What is radical acceptance in DBT?

Radical acceptance is a behavioral tool commonly used in dialectical behavioral therapy (DBT) to help patients understand the reality of the present moment and see it from an objective point of view, instead of an emotional point of view.

It’s proven to be an effective element of treatment because many people suffering from symptoms that can be improved by DBT rely heavily on denial in times of crisis. The benefit of a specialized DBT clinic is that they know exactly how DBT works.

Refusing responsibility or passing the blame onto others to take the guilt away from yourself might feel good at the moment. But over time, using denial or other defense mechanisms often leads to feeling worse and suffering more distress than you would have if you were honest and took the blame.

This is because you’re not accepting the reality of the current situation.

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What is radical acceptance?

Radical acceptance is the ability to acknowledge that some situations are outside of your control without judging them. Through this acceptance, the suffering that is caused by the situation is reduced.

It works because suffering often doesn’t come from pain, but from your attachment to the pain. Accepting that some things are beyond your control is the first step towards positive change.

Instead of being consumed by your past, you can use radical acceptance to unattach yourself from painful memories and, as a result, overcome your suffering. Unattaching yourself from your past doesn’t mean that you stop feeling things. Instead, it means that you don’t let your past pain turn into present suffering.

This is achieved by keeping track of your feelings and thoughts to determine when you’re letting yourself feel worse than you should. By accepting the present reality for what it is, you can avoid getting swept away in an emotional reaction.

Radical acceptance might sound like something that’s easy to achieve — but it isn’t. It can take years to get a real handle on it and implement it into your day-to-day life.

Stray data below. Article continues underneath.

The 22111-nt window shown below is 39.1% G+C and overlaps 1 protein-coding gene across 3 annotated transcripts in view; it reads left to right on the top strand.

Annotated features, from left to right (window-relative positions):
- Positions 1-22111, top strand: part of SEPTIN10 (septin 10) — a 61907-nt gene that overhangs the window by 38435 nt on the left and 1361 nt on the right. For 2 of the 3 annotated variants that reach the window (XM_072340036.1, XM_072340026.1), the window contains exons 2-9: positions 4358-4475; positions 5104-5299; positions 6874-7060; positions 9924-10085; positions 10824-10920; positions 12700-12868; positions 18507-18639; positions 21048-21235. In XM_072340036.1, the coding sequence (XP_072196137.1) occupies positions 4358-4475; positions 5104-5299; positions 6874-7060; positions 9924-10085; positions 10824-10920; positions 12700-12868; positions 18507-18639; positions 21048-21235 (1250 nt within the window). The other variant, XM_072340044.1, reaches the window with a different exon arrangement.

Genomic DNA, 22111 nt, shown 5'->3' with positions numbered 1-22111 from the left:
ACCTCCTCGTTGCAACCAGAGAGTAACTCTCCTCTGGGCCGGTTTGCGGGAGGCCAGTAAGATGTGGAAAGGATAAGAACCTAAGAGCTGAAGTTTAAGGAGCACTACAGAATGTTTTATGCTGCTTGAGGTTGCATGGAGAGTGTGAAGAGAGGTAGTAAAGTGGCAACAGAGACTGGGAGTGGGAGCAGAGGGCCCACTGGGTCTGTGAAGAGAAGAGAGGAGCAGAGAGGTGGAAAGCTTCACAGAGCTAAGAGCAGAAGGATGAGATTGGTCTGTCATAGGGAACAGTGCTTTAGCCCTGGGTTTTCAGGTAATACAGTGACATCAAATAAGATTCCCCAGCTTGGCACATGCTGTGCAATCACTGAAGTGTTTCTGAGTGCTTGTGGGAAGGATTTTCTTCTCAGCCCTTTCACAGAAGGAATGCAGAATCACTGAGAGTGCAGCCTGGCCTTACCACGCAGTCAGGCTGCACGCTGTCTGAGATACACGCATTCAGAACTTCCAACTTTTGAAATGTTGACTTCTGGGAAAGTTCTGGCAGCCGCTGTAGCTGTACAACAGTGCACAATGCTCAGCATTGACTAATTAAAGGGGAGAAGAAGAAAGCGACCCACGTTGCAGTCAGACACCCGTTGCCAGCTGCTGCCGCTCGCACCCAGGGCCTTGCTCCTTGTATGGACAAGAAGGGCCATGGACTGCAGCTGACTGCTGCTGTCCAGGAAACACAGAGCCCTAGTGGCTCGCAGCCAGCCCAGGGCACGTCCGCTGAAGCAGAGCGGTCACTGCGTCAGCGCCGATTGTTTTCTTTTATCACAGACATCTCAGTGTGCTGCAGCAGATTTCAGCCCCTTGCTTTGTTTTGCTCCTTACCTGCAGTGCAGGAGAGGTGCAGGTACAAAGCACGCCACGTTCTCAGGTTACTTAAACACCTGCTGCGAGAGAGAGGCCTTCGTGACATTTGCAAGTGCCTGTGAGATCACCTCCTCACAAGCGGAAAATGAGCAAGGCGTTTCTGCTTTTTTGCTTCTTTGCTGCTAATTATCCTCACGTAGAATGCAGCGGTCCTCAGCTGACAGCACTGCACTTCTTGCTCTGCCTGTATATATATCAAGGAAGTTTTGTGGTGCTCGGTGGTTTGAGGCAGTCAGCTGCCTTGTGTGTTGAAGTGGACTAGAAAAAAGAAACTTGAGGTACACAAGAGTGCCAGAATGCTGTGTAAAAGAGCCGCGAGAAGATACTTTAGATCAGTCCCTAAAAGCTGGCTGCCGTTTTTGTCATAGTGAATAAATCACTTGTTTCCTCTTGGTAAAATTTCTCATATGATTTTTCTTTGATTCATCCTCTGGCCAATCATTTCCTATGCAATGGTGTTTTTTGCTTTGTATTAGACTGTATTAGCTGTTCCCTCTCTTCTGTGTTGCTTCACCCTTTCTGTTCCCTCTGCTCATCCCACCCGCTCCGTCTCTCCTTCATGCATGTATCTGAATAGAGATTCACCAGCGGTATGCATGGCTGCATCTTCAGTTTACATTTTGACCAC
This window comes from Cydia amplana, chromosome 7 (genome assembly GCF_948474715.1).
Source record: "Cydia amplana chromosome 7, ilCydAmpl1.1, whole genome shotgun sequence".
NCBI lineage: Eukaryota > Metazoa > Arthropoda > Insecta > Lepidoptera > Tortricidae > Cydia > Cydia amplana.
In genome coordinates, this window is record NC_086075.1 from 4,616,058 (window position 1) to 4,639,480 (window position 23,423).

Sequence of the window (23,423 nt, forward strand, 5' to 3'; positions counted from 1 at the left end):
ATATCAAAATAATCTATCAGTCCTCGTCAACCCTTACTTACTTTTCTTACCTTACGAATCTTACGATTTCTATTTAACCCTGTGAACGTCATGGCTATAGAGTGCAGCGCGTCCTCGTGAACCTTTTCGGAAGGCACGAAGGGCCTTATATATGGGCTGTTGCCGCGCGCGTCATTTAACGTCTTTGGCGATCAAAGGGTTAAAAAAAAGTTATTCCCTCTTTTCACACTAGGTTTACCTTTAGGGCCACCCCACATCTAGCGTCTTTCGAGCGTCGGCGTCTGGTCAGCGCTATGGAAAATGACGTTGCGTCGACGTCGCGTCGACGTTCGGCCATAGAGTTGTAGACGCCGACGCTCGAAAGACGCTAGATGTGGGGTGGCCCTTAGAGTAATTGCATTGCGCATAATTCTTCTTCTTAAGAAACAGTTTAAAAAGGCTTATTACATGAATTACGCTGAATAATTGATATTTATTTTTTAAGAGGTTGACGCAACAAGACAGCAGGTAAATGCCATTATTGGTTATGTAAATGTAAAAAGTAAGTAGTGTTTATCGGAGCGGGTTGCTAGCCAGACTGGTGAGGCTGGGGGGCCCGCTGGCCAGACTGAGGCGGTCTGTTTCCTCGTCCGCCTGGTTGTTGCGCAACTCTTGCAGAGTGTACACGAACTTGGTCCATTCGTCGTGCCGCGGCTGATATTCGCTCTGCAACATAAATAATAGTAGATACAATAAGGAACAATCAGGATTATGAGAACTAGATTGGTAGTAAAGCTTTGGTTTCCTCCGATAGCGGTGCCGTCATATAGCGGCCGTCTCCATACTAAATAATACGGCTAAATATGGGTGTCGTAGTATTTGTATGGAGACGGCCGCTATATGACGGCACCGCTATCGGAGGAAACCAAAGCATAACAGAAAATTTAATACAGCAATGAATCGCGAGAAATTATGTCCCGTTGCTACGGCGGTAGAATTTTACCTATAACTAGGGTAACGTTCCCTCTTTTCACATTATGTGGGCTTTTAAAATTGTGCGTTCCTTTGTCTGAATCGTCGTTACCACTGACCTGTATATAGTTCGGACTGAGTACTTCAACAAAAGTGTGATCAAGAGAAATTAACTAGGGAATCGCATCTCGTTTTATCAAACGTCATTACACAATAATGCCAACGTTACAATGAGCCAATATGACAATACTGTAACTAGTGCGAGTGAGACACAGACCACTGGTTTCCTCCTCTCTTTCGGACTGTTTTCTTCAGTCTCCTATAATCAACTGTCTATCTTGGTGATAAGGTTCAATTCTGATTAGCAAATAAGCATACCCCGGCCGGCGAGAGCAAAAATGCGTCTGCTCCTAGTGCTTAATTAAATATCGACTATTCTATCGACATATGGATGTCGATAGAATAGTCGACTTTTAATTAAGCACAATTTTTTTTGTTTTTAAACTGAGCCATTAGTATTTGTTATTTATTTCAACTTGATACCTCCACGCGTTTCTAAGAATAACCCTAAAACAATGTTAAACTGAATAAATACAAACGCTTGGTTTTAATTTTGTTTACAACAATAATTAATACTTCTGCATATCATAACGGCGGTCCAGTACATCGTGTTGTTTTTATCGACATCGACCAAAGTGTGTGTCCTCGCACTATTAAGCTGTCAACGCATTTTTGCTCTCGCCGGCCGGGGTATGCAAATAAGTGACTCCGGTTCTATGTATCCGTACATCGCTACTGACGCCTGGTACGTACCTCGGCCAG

It’s important to understand that radical acceptance and forgiveness are two completely different things. Forgiveness is extending kindness to another person and accepting their faults. Radical acceptance is extending kindness to yourself and understanding that you can’t control everything. In Dialectical Behavior Therapy you will learn 5 most effective DBT skills.

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Radical acceptance in the real world

Radical acceptance is most useful when confronting situations you’re not in control of — ones which you can’t fix or change the outcome of. It’s also an effective strategy when something happens to you which you feel is unfair, like a loved one becoming sick or losing your job.

In the two examples above, it’s absolutely normal to feel disappointment or grief. Problems only start to arise when the initial pain you felt has been followed by ongoing suffering because you’re unable to accept your new reality.

You don’t have to agree with the situation that caused you pain to benefit from radical acceptance. Instead, this way of thinking offers you a helping hand as you learn to accept things as they are, instead of fighting against a reality you cannot change.

Embracing radical acceptance can be tough, especially when things are going badly for you. But it’s important you understand that no matter how tempting it may be, letting your emotions get the better of you will only result in more suffering and pain than you’re already experiencing in the long run. 

Radical acceptance in DBT

Radical acceptance is a part of distress tolerance which is taught during dialectical behavioral therapy sessions. It’s used to help patients avoid turning immediately painful situations into long-term suffering. 

While it’s impossible to evade pain throughout your life or change the facts of reality, you can choose how you react to every situation presented to you. Instead of being bitter about a situation and letting your emotions get out of control, radical acceptance and distress tolerance encourage you to focus on what you can control.

The freedom of not being a slave to your emotions empowers you to find solutions and make plans to change the present for a better future, when possible.

Take the first step today

If you’ve got a tendency to hold onto painful memories of the past for longer than you think is healthy, you could get some real benefit from DBT.

Through one-to-one sessions with a DBT therapist near you, group workshops with other people going through the same thing you are and unscheduled phone calls when you need immediate guidance, DBT can help you overcome your problems and craft a happier, healthier life.

Schedule your first online DBT session with one of our therapists today. In six months, when you’re enjoying better relationships with those around you and you’re feeling more confident about yourself, you’ll be happy you didn’t put it off.

The information on this page is not intended to be a substitution for diagnosis, treatment, or informed professional advice. You should not take any action or avoid taking any action without consulting with a qualified mental health professional. If you are in a crisis or any other person may be in danger,  these resources can provide you with immediate help:
Suicide and Crisis Lifeline 988
24 Hour Suicide Prevention Lifeline 1.800.273.8255
Crisis Text Line Text TALK to 741741